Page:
Today we draw our competition from a pool of 7 billion people, and wanting to be among the elite is most often a recipe for discouragement.
Aristotle read all the intellectual writings that existed in Greece in his time, and then went on to add a substantial chunk to this body of knowledge himself.
Even as recently as 1600—if you were reasonably bright and had enough time on your hands—you could have a good grasp of all academic knowledge. You could read all the “classics”. You could master the known mathematics, philosophy, rhetoric and so on.
From 1600 to 1900 you could not master all human knowledge, no matter how bright you were; but, if you worked hard, you could aspire to master a single field—like mathematics, physics, philosophy or history.
By 1950, you were lucky to master a sub-discipline like Chinese history.
Today you’re lucky to master a sub-sub-sub discipline—like the history of the first 100 years of the Ch’in Dynasty from the perspective of a house servant.
Today we have to work harder than ever to get mastery of ever smaller fields. And the payoff for this work is smaller than ever.
If you were a scholar in the year 1500 and you went to a cocktail party and someone introduced you as “a scholar”, that meant something. That meant you knew EVERYTHING.
Today, you go to a family reunion and tell them you’ve worked for 20 years to become an expert on the realism/anti-realism debate in the meta-ethics sub-sub field of Philosophy, and your relatives don’t know what to think of that. Then they ask around and find out you make $35,000/year, and they figure it must not be very important.
You tell someone you develop web-based software. They hear “computers” and they want you to fix their printer. You can’t fix their printer, so you must not really know computers.
We often don’t understand what our neighbor does for a living, and we don’t know how to explain what we do.
We might even be the best in the world at some small little leaf far out on the tree of skill or the tree of knowledge, but no one we grew up with cares.
If you provide a good no one else provides, you can charge a high price and make good money. This probably won’t last long, though. If your profit margin is high enough, others will notice the opportunity and set up shop to compete with you. This will drive down prices. With enough competition, prices will fall to a level not much higher than the cost of production.
As consumers, we love this. As entrepreneurs we find it frustrating.
This same dynamic applies to the labor market. If you have a skill very few others have, you can charge a high price for your labor. However, if your wages are high enough, others will notice the opportunity and begin developing the skills they need to compete with you. If the supply of qualified workers grows faster than the need for the service, wages will fall.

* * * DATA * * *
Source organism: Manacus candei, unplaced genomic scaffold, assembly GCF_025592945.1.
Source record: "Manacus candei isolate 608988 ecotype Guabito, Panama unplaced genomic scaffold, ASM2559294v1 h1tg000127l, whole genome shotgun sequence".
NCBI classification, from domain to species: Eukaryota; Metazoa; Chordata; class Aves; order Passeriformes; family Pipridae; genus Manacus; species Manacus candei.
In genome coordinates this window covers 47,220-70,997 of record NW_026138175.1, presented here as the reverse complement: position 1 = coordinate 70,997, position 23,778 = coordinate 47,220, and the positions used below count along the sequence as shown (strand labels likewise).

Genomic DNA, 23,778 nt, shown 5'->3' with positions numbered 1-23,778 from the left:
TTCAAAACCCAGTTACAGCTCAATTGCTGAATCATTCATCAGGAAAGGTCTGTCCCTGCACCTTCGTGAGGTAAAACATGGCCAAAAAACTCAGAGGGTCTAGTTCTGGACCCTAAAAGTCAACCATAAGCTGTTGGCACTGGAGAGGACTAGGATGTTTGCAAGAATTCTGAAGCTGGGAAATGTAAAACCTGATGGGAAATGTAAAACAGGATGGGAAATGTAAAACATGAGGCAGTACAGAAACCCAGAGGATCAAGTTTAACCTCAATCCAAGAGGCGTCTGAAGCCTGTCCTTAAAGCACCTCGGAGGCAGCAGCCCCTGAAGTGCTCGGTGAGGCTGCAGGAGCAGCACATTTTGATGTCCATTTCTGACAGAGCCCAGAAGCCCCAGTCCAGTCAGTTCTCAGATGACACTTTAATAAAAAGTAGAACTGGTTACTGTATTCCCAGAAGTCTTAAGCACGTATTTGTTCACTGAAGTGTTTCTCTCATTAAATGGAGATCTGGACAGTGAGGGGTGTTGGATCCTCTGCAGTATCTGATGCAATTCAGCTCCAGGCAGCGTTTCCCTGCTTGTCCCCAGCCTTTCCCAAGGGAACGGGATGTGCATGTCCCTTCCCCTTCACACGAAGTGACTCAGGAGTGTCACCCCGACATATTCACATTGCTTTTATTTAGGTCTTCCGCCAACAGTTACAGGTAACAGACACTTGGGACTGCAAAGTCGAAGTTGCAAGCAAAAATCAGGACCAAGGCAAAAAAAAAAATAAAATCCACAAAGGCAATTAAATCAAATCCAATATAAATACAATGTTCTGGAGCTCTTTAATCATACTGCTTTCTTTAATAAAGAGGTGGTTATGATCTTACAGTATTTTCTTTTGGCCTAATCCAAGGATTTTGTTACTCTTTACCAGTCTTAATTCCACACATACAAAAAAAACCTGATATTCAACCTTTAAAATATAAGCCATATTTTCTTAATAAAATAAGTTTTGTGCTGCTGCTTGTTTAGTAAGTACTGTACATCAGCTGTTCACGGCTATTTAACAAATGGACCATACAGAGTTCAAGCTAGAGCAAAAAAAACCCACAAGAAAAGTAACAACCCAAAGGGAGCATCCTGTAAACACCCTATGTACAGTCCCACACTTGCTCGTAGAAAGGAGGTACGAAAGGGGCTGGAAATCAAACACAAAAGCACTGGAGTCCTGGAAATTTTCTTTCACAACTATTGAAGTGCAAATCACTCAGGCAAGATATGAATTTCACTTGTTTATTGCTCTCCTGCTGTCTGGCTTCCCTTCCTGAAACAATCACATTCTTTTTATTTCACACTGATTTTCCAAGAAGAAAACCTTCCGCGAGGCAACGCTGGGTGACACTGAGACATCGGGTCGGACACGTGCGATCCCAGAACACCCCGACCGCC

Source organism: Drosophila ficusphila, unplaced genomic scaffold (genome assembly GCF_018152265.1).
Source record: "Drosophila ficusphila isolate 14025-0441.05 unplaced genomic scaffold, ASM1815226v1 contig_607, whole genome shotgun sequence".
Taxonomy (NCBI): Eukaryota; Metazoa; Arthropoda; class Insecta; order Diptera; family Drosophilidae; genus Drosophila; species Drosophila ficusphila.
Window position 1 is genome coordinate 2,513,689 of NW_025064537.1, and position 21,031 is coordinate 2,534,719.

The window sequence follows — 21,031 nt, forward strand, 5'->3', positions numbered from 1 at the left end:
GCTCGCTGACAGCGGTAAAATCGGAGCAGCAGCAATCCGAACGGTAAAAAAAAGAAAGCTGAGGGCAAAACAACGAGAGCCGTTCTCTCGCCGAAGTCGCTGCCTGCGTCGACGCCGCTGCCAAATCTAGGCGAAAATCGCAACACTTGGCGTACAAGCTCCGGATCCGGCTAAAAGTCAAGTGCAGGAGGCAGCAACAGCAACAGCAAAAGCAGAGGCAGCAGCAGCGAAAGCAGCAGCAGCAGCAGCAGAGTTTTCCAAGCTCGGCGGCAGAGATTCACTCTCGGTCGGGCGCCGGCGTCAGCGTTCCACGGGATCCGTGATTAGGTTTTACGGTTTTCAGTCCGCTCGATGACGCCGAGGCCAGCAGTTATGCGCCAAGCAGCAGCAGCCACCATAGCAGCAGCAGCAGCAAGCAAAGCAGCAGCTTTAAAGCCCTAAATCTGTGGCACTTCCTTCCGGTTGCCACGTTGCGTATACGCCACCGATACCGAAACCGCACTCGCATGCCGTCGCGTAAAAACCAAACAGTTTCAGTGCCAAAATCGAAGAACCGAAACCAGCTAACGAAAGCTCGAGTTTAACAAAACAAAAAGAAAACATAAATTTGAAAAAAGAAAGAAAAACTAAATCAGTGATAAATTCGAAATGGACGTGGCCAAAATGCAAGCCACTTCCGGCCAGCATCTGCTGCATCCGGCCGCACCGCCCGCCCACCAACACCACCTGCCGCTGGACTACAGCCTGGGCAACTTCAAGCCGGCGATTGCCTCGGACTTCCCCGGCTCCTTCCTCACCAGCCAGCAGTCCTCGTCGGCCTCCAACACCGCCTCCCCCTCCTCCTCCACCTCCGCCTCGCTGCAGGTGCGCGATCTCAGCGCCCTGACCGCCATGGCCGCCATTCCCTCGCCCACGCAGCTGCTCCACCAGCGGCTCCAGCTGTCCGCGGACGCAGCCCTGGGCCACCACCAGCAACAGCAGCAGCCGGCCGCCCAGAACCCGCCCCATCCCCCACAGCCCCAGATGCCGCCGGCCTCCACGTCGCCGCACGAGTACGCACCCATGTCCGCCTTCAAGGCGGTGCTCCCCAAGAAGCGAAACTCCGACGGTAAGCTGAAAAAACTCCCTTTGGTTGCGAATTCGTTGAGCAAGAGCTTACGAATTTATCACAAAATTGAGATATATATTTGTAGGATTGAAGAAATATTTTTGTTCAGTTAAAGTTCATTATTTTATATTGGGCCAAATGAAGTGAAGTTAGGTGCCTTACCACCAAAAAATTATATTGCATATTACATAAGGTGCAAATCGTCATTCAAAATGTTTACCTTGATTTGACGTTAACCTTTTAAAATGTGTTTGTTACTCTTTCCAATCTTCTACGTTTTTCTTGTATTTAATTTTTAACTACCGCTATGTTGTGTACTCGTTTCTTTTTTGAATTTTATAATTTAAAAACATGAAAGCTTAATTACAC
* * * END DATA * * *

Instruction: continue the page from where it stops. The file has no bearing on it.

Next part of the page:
As business owners we love this. As workers we hate it.
On balance efficient markets might work out well for us. The benefits we receive from lower prices and cheaper labor offset the frustrations that come from having to sell our goods and labor at lower prices.
But efficient markets might also fail us personally. If we lose our job, because there’s too much competition for our position, the equation won’t balance in our favor – at least in the short term. And in the long term some people reap more reward from efficient markets than others.
Overall, efficient markets have led to higher standards of living on average. Life spans are up. Physical possessions are up. Entertainment options are up. Education levels are up.
But are we happier?
Maybe. And maybe not. Once upon a time our place in the tribe was secure. Our skills were highly valued, and they would remain that way our whole productive lives. Today our place is not secure. If there’s a lot of competition for our position, we can be replaced with someone better. And there’s almost always someone better.
Today’s worker can be replaced regardless of how hard they work or how good they are.
Not only that, but whole companies can be replaced. If another company comes along and provides a better or cheaper alternative, everyone can be out of a job through no fault of their own.
Whether you own the business, or you work for wages, in the modern world you very likely live your days with a sword of Damocles hanging over your head.